The American Red Cross issued an emergency request for platelet and blood donors of all blood types to roll up a sleeve and give because many fewer donations than expected were received in June and the first week of July.
“We are counting on generous volunteer blood and platelet donors to step up and give now,” said Donald Baker, Chief Executive Officer for the Red Cross Greater Chesapeake & Potomac Blood Services Region. “Every two seconds, someone in the U.S. needs blood. Each day donations come up short, less blood is available for these patients in need.”
Nationwide, donations through the Red Cross were down approximately 10 percent in June, resulting in about 50,000 fewer donations than expected. The shortfall is similar to what the Red Cross experienced in June 2012.
June can be among the most challenging months of the year for blood and platelet donations as regular donors delay giving while they adjust to summer schedules. High school and college blood drives account for as much as 20 percent of Red Cross donations during the school year. Donations from those who usually give at these drives drop by more than 80 percent when school is out for the summer. In addition, a mid-week Independence Day holiday reduced the number of blood drives scheduled in early July. Many sponsors, especially businesses, were unable to host drives because employees took extended vacations.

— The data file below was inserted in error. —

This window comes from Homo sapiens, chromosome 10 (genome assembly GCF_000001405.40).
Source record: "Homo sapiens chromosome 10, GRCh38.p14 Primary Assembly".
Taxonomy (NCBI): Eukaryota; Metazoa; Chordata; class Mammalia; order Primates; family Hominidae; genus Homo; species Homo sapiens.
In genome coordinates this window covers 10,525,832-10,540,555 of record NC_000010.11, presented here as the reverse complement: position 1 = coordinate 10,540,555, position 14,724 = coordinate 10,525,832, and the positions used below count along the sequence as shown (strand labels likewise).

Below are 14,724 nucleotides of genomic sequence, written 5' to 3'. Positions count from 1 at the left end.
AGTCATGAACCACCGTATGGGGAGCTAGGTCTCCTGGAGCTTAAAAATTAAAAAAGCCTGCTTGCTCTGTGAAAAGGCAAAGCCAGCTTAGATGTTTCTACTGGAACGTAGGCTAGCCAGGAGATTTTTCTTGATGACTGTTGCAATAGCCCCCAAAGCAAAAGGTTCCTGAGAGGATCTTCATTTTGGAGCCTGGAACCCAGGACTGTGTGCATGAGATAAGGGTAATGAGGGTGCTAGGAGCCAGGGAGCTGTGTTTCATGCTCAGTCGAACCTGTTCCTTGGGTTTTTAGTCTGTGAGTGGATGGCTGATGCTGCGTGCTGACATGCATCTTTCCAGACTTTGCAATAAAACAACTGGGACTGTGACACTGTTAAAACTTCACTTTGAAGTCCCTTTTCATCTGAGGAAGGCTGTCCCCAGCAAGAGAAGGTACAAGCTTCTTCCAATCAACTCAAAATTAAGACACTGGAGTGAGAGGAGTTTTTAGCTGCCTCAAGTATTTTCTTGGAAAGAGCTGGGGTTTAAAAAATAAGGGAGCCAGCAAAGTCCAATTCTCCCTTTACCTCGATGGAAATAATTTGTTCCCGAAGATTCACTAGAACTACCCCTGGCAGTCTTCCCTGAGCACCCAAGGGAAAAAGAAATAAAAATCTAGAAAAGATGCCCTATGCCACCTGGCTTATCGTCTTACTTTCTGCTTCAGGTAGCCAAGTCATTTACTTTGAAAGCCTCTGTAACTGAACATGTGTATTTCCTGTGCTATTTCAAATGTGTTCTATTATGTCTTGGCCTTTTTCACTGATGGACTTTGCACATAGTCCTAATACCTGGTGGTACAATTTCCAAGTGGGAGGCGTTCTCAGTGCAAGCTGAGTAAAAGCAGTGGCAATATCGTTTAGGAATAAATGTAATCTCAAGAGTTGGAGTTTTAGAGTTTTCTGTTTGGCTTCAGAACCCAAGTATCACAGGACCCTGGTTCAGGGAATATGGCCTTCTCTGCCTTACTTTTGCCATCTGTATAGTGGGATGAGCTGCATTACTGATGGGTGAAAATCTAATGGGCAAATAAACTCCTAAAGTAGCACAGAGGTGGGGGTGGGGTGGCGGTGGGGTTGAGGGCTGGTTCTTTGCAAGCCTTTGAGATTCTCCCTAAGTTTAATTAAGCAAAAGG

The Red Cross urgently needs donations to ensure an adequate blood supply is available for patients all summer long. Each day, the American Red Cross Greater Chesapeake & Potomac Blood Services Region needs approximately 800 donors to step forward and give blood. Eligible donors with types O negative, B negative and A negative blood are especially encouraged to give. Type O negative is the universal blood type and can be transfused to anyone who needs blood. Types A negative and B negative can be transfused to Rh positive or negative patients.
There is also an urgent need for platelet donations. Platelets— a key clotting component of blood often needed by cancer patients – must be transfused within five days of donation, so it’s important to have a steady supply of platelets on hand.
How to Donate Blood: Simply call 1-800-RED CROSS (1-800-733-2767) or visit redcrossblood.org to make an appointment or for more information. All blood types are needed to ensure a reliable supply for patients. A blood donor card or driver’s license, or two other forms of identification are required at check-in. Individuals who are 17 years of age (16 with parental permission in some states), weigh at least 110 pounds and are in generally good health may be eligible to donate blood. High school students and other donors 18 years of age and younger also have to meet certain height and weight requirements.
The American Red Cross shelters, feeds and provides emotional support to victims of disasters; supplies about 40 percent of the nation’s blood; teaches skills that save lives; provides international humanitarian aid; and supports military members and their families. The Red Cross is a not-for-profit organization that depends on volunteers and the generosity of the American public to perform its mission. For more information, please visit redcross.org or visit us on Twitter at @RedCross.